NEWS FLASH South America isn't that cheap anymore. Unless you want to live like a local which most pampered gringos do not. Expect to pay more or equal to what you would pay in the states. IE. Lima/Buenos Aires….not great deals anymore. What you do get though is a different outlook on life and living. Something we don't give ourselves here.

The more the western world screws up and the more the dollar is devaluated the less likely that even Mexico will become affordable.

Anywhere gringos go is sure to get F'd up. Enjoy what you can now and don't tell anyone (where?) about it !

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dsj;laa January 22, 2013 at 9:48 pm

Really, have to agree with above post. Your level of editing calls into question the accuracy of everything on this site. Maybe the author is confusing Malaysia with Margentina.? Also the above poster is right to bring up Islam. I lived in Malaysia for a year, and the people are very nice and friendly, but while I was there the govt raided a church bc. there were Malaysians at a church meeting, and the govt suspected that the church was trying to convert them. Noone ever admitted wrong doing or took responsibility for the raid. Also 2 16 yr old girls were arrested bc they kissed. Never heard what happened to them. On the otherhand Americans don't need a visa, u can stay for 3 months without 1, and u can go and comeback from thailand on the train which costs about 10 bucks one way

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Richard January 23, 2013 at 1:05 am

Errr….. Malaysia is S-E Asia and Nicaragua, Mexico and Panama are in Central America not South America. Author needs a geography lesson.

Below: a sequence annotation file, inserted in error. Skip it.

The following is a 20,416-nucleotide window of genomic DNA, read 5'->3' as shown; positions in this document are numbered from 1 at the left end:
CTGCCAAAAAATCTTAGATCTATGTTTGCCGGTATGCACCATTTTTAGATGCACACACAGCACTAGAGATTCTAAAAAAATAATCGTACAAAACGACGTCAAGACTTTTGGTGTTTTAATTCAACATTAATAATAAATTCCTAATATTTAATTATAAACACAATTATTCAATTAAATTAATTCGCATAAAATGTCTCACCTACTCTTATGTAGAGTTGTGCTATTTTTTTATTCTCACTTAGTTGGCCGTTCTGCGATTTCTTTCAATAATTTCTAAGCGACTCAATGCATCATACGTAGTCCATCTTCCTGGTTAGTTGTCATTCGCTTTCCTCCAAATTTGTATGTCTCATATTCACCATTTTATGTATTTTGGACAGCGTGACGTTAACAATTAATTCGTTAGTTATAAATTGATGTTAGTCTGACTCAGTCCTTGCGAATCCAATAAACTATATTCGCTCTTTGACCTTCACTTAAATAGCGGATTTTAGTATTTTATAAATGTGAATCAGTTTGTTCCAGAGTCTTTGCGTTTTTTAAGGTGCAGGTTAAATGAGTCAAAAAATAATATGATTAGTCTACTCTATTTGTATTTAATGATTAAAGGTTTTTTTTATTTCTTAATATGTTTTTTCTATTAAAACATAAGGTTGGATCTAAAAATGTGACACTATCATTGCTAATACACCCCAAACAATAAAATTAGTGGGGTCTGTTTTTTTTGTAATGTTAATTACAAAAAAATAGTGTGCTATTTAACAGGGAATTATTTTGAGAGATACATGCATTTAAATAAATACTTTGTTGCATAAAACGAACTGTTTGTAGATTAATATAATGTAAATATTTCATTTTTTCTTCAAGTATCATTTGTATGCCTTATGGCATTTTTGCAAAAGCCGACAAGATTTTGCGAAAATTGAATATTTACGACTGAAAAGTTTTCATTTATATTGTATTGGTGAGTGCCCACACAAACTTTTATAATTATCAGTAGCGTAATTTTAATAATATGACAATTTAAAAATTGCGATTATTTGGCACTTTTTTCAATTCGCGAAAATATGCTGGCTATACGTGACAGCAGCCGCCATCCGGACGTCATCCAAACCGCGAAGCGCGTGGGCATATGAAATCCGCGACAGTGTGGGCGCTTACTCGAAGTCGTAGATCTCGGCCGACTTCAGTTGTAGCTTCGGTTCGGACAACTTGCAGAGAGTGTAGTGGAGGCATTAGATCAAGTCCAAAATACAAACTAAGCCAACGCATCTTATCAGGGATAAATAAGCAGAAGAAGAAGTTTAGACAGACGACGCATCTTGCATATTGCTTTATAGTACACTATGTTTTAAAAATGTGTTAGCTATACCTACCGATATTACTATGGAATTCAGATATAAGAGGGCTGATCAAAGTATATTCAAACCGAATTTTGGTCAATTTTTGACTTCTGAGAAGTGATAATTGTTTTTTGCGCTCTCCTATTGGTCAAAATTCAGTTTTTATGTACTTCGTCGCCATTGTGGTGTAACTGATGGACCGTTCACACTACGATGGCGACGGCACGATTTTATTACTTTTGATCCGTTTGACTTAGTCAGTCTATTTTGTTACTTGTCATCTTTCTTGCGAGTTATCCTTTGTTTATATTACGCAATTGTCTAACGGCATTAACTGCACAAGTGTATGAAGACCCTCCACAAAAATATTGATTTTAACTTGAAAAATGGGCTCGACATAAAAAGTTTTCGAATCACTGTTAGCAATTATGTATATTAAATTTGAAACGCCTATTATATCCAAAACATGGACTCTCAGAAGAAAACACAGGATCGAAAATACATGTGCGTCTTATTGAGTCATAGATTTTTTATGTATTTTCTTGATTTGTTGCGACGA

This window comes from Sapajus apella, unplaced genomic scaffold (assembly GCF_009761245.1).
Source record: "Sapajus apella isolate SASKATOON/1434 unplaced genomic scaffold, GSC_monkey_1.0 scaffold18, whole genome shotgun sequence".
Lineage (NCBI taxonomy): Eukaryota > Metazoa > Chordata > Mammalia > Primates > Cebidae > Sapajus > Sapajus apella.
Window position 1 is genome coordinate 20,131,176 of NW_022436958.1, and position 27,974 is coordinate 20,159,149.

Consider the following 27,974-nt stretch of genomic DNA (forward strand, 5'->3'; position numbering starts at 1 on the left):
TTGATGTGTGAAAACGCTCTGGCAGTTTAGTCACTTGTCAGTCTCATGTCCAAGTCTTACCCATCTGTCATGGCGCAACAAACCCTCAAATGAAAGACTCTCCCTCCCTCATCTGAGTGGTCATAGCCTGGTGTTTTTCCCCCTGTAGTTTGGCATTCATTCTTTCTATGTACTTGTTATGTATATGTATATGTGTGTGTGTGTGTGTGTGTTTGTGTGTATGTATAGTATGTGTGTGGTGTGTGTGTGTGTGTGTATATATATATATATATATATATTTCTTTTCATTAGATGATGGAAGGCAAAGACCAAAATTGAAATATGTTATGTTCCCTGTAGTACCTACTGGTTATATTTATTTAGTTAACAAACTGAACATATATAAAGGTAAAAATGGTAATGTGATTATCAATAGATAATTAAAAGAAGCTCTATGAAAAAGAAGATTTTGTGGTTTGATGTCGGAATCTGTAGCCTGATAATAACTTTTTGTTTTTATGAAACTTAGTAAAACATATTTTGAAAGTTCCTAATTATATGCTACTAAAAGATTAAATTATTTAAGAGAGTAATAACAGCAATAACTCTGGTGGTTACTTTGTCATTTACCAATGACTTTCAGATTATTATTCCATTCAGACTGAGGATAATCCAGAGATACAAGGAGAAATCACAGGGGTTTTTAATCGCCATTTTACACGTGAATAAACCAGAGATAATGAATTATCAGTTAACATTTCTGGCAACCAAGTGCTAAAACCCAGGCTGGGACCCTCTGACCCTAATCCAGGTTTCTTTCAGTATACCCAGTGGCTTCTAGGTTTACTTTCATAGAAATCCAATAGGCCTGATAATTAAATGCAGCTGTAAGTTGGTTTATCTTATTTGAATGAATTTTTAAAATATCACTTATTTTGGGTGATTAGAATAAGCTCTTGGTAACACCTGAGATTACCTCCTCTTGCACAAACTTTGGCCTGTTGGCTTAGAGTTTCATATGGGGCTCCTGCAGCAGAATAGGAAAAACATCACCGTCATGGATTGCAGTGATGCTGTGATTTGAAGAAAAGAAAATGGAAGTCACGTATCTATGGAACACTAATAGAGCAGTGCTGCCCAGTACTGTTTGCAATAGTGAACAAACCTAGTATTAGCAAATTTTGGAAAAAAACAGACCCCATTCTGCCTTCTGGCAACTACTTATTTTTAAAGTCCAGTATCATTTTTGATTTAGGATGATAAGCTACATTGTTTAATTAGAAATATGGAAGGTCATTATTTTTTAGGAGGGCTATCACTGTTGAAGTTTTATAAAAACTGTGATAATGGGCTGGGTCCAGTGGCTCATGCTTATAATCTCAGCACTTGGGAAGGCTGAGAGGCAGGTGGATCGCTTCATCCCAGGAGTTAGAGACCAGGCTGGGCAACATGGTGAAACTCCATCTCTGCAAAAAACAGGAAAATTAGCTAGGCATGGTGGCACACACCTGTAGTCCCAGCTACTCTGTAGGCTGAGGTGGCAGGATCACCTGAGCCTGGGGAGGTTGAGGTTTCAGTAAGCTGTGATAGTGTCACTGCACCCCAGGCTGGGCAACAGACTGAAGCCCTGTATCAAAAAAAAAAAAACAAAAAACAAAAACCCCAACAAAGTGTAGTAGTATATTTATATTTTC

Agree with Aaron, Thailand is best value for money and lifestyle in S-E Asia.

Would have good to have more costings on the popular places such as Brazil and Argentina compared to Chile, Venezuela and Colombia.

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P J Proudhon January 23, 2013 at 12:47 pm

Living within your means can be done wherever you are. While it is true that your income will allow you a better standard of living in another country, it is also true that most live according to their means and not their need. This means that any surplus income will soon be absorbed by any new life style where income surplus is generated. The questions is not whether "EXPATS" can live "cheaply" in any given place but rather can the expat learn to live like a local. Having been exposed to expats from many nations all over the world including South and Central America, I have noticed that the English are amongst the worlds worst in their ability to adapt. I know of a group of British Expats that retired to Vancouver Island, Canada. They are an unpleasant bunch who gather at a local breakfast joint and moan about the late delivering of the Sun newspaper(?) and complain that the fish and chips are better back home. In Costa Rica I found Americans inflating and corrupting local economies of trade by throwing dollars at every problem encountered, being unable to even keep their own luxurious gardens. These gardens are of sufficient size to supply the average Tica family with more than enough food and surplus produce to provide cash crop supplement. The inflated cash value and ignorance of Tica culture and lifestyle are ignored by expats demanding a higher income for living costs. The result a very cheap cost of living country made expensive by lazy stupid expats. I to am an expats but always adopt the standards and values of the countries I reside in. Don't look for cheap look for lifestyle compatabilty. And if you don't know what that is, stay at home!